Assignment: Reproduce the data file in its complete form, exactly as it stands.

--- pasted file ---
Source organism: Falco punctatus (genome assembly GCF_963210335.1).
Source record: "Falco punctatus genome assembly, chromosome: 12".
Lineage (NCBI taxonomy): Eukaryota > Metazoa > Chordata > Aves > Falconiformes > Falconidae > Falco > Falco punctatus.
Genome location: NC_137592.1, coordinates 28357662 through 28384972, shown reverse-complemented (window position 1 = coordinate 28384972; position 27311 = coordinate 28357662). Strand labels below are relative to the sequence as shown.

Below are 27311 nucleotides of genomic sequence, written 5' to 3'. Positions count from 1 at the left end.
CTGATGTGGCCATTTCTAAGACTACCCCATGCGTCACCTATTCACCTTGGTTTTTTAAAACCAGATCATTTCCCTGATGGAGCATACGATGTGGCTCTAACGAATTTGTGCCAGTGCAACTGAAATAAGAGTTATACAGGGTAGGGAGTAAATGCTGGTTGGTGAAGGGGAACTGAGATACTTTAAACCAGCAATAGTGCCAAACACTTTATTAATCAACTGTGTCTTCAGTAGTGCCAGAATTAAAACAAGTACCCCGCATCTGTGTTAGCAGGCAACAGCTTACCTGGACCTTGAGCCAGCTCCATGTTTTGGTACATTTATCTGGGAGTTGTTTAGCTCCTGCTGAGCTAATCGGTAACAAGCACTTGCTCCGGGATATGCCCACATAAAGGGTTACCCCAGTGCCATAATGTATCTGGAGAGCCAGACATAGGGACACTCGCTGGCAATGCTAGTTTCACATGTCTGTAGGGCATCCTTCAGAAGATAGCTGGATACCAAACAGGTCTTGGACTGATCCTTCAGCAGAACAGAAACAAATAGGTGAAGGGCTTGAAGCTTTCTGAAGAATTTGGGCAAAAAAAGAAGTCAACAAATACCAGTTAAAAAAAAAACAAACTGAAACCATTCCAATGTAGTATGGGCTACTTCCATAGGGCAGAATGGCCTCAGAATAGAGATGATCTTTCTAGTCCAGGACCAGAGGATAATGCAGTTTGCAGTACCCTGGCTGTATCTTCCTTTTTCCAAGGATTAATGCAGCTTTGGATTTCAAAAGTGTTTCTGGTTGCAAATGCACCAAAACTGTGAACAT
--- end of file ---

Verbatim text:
Source organism: Falco punctatus (genome assembly GCF_963210335.1).
Source record: "Falco punctatus genome assembly, chromosome: 12".
Lineage (NCBI taxonomy): Eukaryota > Metazoa > Chordata > Aves > Falconiformes > Falconidae > Falco > Falco punctatus.
Genome location: NC_137592.1, coordinates 28357662 through 28384972, shown reverse-complemented (window position 1 = coordinate 28384972; position 27311 = coordinate 28357662). Strand labels below are relative to the sequence as shown.

Below are 27311 nucleotides of genomic sequence, written 5' to 3'. Positions count from 1 at the left end.
CTGATGTGGCCATTTCTAAGACTACCCCATGCGTCACCTATTCACCTTGGTTTTTTAAAACCAGATCATTTCCCTGATGGAGCATACGATGTGGCTCTAACGAATTTGTGCCAGTGCAACTGAAATAAGAGTTATACAGGGTAGGGAGTAAATGCTGGTTGGTGAAGGGGAACTGAGATACTTTAAACCAGCAATAGTGCCAAACACTTTATTAATCAACTGTGTCTTCAGTAGTGCCAGAATTAAAACAAGTACCCCGCATCTGTGTTAGCAGGCAACAGCTTACCTGGACCTTGAGCCAGCTCCATGTTTTGGTACATTTATCTGGGAGTTGTTTAGCTCCTGCTGAGCTAATCGGTAACAAGCACTTGCTCCGGGATATGCCCACATAAAGGGTTACCCCAGTGCCATAATGTATCTGGAGAGCCAGACATAGGGACACTCGCTGGCAATGCTAGTTTCACATGTCTGTAGGGCATCCTTCAGAAGATAGCTGGATACCAAACAGGTCTTGGACTGATCCTTCAGCAGAACAGAAACAAATAGGTGAAGGGCTTGAAGCTTTCTGAAGAATTTGGGCAAAAAAAGAAGTCAACAAATACCAGTTAAAAAAAAAACAAACTGAAACCATTCCAATGTAGTATGGGCTACTTCCATAGGGCAGAATGGCCTCAGAATAGAGATGATCTTTCTAGTCCAGGACCAGAGGATAATGCAGTTTGCAGTACCCTGGCTGTATCTTCCTTTTTCCAAGGATTAATGCAGCTTTGGATTTCAAAAGTGTTTCTGGTTGCAAATGCACCAAAACTGTGAACAT